The Absurdity Of Existence Of The Book ' The Metamorphosis ' By Franz Kafka And The Stranger '
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4 May 2016
The Absurdity of Existence
In many twentieth century English literary works, but particularly in the two novellas, The Metamorphosis by Franz Kafka and The Stranger by Albert Camus, ideas of absurdity are employed to analyze human nature and discover the true meaning of life, and death. Through the questioning of societal boundaries, both of the authors implement philosophy into their writing through their separate and unique styles. The Metamorphosis and The Stranger describe the transformation of young men who journey through life while discovering their true purposes. The belief that human beings live and exist in a purposeless, chaotic universe is at the base of the philosophical perspective of absurdity because it is believed that when humanity attempts to find meaning or rational explanation in the universe, their efforts will ultimately fail. There are many elements present in both stories, such as the themes of alienation and of the anti-hero, but the one that is strongest is absurdity as the situations faced by the protagonists serve as an example of the spiritual dilemma of the world in which individuals must establish a meaning to their rather pointless and unreasonable existence in an absurd life.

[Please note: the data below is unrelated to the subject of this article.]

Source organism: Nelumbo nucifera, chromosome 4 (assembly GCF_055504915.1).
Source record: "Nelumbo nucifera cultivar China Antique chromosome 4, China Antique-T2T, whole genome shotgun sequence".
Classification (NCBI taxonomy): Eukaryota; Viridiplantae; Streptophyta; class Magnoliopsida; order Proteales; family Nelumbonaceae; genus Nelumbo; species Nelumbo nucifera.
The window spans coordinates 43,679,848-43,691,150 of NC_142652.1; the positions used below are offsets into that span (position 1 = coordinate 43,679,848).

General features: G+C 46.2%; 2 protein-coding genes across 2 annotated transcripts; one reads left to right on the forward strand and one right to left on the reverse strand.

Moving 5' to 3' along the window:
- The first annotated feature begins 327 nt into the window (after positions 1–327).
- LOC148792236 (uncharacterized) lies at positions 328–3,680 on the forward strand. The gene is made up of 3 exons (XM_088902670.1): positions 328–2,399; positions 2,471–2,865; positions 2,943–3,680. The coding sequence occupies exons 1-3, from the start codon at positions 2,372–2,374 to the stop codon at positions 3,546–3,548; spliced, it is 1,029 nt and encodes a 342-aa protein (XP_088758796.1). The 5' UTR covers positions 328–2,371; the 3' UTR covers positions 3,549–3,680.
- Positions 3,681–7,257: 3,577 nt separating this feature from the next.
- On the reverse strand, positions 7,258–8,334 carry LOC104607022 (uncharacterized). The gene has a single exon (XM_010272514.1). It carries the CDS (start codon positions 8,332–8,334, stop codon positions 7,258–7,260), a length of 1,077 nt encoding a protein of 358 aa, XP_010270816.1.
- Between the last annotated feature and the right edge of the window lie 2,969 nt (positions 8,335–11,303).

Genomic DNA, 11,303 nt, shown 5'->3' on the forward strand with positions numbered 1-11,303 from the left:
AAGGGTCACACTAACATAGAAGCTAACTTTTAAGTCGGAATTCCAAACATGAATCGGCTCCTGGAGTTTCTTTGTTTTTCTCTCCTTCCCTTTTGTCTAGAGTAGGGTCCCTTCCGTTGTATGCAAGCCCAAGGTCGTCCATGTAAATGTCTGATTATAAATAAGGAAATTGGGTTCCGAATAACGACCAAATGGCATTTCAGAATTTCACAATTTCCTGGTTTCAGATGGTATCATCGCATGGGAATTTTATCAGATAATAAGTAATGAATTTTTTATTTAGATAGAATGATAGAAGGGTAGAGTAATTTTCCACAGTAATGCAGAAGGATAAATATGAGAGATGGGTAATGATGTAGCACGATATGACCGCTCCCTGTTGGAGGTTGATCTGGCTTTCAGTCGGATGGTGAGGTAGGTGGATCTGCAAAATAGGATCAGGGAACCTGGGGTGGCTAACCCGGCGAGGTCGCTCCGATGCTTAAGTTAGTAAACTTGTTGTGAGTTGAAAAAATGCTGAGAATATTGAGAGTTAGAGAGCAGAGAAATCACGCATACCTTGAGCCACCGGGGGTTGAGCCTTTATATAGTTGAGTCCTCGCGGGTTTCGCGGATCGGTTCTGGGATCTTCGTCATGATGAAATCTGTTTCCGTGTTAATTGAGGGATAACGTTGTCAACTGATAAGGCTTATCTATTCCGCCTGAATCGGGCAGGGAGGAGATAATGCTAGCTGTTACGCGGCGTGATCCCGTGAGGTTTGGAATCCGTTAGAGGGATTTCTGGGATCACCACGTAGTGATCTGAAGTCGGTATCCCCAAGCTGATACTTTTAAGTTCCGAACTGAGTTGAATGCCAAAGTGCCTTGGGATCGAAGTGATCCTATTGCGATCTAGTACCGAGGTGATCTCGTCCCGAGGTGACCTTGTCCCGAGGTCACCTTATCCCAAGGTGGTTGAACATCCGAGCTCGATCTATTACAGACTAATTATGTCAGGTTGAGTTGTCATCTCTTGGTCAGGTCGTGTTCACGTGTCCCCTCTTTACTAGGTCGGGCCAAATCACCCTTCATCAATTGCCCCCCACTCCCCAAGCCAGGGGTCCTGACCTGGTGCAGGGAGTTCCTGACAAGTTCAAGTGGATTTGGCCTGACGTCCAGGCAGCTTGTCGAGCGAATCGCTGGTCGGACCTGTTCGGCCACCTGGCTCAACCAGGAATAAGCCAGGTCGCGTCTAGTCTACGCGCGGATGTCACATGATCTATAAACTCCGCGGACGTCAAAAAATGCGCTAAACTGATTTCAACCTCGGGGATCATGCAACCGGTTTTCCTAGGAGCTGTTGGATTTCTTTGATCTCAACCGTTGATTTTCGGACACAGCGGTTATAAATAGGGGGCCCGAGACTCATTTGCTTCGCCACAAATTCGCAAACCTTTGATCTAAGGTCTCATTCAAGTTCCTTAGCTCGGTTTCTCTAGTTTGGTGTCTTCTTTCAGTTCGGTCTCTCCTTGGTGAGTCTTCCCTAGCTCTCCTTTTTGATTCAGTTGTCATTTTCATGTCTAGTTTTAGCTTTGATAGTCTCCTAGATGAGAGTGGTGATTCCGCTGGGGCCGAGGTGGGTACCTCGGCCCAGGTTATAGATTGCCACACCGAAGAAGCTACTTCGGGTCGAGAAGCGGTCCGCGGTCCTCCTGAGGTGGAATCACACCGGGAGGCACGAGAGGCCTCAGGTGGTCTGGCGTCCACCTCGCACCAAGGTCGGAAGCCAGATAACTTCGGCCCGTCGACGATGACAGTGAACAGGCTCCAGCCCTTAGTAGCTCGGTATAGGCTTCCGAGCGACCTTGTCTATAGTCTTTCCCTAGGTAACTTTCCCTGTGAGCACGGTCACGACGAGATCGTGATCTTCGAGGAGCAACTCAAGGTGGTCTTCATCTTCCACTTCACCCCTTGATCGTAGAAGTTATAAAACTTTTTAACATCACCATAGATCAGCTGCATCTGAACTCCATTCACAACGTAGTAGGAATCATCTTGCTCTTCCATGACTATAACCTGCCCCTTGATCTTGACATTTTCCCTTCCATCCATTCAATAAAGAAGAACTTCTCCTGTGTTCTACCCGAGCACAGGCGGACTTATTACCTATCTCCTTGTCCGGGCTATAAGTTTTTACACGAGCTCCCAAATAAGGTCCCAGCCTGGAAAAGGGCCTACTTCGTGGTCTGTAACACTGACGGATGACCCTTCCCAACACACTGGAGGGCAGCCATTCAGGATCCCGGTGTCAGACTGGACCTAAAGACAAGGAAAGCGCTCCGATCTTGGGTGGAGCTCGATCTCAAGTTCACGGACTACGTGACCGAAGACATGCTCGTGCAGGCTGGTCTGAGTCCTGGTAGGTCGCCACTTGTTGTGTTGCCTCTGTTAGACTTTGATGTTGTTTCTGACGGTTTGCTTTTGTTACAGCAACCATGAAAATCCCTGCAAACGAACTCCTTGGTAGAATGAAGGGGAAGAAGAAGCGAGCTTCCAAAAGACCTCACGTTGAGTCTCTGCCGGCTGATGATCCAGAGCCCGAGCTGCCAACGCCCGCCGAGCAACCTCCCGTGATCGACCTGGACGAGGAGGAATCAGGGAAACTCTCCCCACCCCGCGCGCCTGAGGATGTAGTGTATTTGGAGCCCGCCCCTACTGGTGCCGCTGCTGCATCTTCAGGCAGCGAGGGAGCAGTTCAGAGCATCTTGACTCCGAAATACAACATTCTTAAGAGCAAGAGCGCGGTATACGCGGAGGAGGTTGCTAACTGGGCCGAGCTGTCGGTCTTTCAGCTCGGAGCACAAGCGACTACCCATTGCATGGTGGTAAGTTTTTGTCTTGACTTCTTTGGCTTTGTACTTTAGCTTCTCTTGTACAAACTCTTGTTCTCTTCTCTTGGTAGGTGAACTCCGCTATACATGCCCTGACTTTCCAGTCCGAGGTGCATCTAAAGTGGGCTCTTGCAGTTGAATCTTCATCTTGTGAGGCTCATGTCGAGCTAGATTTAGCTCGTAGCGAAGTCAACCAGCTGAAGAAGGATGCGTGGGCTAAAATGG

When the individual is detested in society, as is Meursault in The Stranger, it can be difficult to live an enjoyable life and accepting death may be the only way to find individual freedom. Albert Camus